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Anchoring & Mooring

With so much investment literally riding on your anchor, your boat's anchoring system is no place to cut corners.
Your choice of anchor depends on the size and type of your boat, and the weather and anchoring conditions you generally encounter.

Boats with heavy displacements or superstructures that present a great deal of wind resistance need heavier
gear. The same is true of cruising yachts that brave a wide variety of conditions and may sometimes have to
anchor in open waters.

Although not required by Federal Law, it is recommended you carry one anchor of sufficient size and strength
to hold your boat for an extended period, like overnight--or in an emergency situation, such as if you run out
of gas
.  When you are thinking or buying an anchor - BIGGER IS BETTER.

Also, there is safety in numbers. No anchor will work for you in every situation, so if you have space carry two
anchors--preferably of different types.Many people choose to carry a small anchor, or "lunch hook", and a larger
working or storm anchor. The lunch hook is for use in calm weather and when the crew is monitoring the anchor. Working and storm anchors are useful at times when the crew is asleep or ashore, and during heavy weather,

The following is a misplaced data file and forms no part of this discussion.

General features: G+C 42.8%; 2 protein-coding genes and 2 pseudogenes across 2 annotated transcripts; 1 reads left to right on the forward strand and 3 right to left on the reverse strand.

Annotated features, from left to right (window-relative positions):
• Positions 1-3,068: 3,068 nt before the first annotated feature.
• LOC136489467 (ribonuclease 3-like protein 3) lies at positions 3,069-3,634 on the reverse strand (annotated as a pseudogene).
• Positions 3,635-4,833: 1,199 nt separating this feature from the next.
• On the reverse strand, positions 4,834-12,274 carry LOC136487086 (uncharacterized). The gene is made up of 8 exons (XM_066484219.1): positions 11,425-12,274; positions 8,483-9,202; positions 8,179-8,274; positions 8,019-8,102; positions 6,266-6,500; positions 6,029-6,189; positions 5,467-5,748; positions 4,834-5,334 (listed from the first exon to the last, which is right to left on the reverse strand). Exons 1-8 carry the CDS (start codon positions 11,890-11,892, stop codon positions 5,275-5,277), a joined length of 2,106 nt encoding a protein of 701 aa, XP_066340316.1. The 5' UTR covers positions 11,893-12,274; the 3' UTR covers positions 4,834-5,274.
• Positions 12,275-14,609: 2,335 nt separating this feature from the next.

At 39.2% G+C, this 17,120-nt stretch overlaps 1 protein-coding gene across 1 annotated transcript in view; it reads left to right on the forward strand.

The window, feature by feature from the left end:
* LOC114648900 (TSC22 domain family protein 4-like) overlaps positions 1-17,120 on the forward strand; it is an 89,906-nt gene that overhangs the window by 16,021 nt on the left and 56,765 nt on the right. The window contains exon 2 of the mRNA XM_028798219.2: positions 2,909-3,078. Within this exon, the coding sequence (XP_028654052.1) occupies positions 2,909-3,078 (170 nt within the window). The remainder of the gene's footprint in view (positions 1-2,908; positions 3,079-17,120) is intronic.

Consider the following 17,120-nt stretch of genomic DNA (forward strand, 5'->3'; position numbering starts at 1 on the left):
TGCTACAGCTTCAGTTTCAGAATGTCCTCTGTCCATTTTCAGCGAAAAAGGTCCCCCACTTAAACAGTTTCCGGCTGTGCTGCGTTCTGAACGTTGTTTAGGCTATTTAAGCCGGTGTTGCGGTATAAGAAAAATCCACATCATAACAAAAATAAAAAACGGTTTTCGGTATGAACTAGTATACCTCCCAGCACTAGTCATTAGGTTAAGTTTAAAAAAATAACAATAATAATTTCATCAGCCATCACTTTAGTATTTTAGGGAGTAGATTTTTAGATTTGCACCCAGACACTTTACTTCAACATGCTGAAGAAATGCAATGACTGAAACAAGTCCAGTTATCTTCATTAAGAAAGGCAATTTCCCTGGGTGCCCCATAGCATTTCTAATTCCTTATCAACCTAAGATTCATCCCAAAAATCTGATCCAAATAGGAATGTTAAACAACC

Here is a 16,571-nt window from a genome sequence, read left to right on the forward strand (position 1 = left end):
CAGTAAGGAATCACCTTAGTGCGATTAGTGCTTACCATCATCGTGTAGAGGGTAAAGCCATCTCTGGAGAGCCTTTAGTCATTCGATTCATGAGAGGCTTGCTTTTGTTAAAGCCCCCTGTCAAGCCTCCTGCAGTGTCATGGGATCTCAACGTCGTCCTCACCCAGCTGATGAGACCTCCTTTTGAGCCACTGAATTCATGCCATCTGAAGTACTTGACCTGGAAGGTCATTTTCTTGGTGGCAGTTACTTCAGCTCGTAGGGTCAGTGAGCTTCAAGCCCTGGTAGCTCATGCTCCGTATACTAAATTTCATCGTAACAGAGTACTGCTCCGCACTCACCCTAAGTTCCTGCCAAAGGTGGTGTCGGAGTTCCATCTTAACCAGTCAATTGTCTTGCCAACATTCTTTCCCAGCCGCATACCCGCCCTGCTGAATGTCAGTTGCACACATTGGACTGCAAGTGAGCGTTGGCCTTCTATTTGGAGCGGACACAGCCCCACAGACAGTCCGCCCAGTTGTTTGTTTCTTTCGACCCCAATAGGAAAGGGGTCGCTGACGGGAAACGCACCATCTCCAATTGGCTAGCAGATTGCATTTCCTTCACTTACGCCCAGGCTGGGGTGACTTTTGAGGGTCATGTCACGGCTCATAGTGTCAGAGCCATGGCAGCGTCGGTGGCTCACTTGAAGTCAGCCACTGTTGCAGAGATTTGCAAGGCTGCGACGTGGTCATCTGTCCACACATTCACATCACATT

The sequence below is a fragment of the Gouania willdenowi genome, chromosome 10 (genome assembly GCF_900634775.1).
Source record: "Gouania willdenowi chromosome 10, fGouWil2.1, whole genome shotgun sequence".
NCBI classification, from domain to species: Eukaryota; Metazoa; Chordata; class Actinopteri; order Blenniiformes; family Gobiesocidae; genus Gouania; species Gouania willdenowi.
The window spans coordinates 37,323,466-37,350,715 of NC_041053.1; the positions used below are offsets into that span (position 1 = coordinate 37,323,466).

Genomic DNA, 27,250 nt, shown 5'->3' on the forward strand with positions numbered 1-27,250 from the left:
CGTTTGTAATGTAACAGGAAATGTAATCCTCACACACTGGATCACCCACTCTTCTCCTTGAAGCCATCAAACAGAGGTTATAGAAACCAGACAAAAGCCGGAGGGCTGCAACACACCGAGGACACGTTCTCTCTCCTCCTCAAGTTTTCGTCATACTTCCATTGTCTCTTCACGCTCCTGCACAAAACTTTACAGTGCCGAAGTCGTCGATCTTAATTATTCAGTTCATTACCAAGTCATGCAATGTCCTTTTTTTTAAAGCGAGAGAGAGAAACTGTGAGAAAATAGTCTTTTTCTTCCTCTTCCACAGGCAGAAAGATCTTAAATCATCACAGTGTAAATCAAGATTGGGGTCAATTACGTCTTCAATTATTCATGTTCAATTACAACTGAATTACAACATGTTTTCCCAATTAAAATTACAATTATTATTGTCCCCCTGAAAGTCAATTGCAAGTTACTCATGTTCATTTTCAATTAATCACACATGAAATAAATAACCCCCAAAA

when winds are 30 miles an hour and over.

The general name for all of the equipment you need to anchor your boat is "ground tackle".  This includes an
anchor, chain, line and connecting elements. The anchor line, including chain, is called the rode.

Playing Hooky

Just as boats come in a wide variety of shapes and sizes, so do anchors. Choosing an anchor is easy, choosing
the right one for your boat can be very difficult. Your first task in choosing an anchor is to have an understanding
of three things:

Your Boat - Your boats' size, weight and design characteristics affect what kind of anchor you will need to use.
For instance, a 30 foot 10,000 pound houseboat needs a larger anchor than a 30 foot 6000 pound speedboat.

Where You're Going - Where you plan to anchor often dictates what type of anchor you should use. Is the bottom
rock, or is it soft mud? If you are not familiar with the area, ask around or look at a local chart.

Local Conditions - Anchoring in a calm protected cove can be quite different than anchoring offshore or on a
large open bay. And don't forget the weather--high winds, tides and waves can all make anchoring difficult,
if not impossible.

The table below will give you an idea of what your boat needs.

Anchor table

(Most anchors will list their holding power on their sales sheet.)

Anchors are rated by "holding power"--which is the ability of an anchor to hold a given weight.

Keep in mind that a 10,000 pound boat may only require an anchor with a holding power of a few hundred
pounds on a calm day, but may need 1,000 pounds of holding power or more on a stormy day.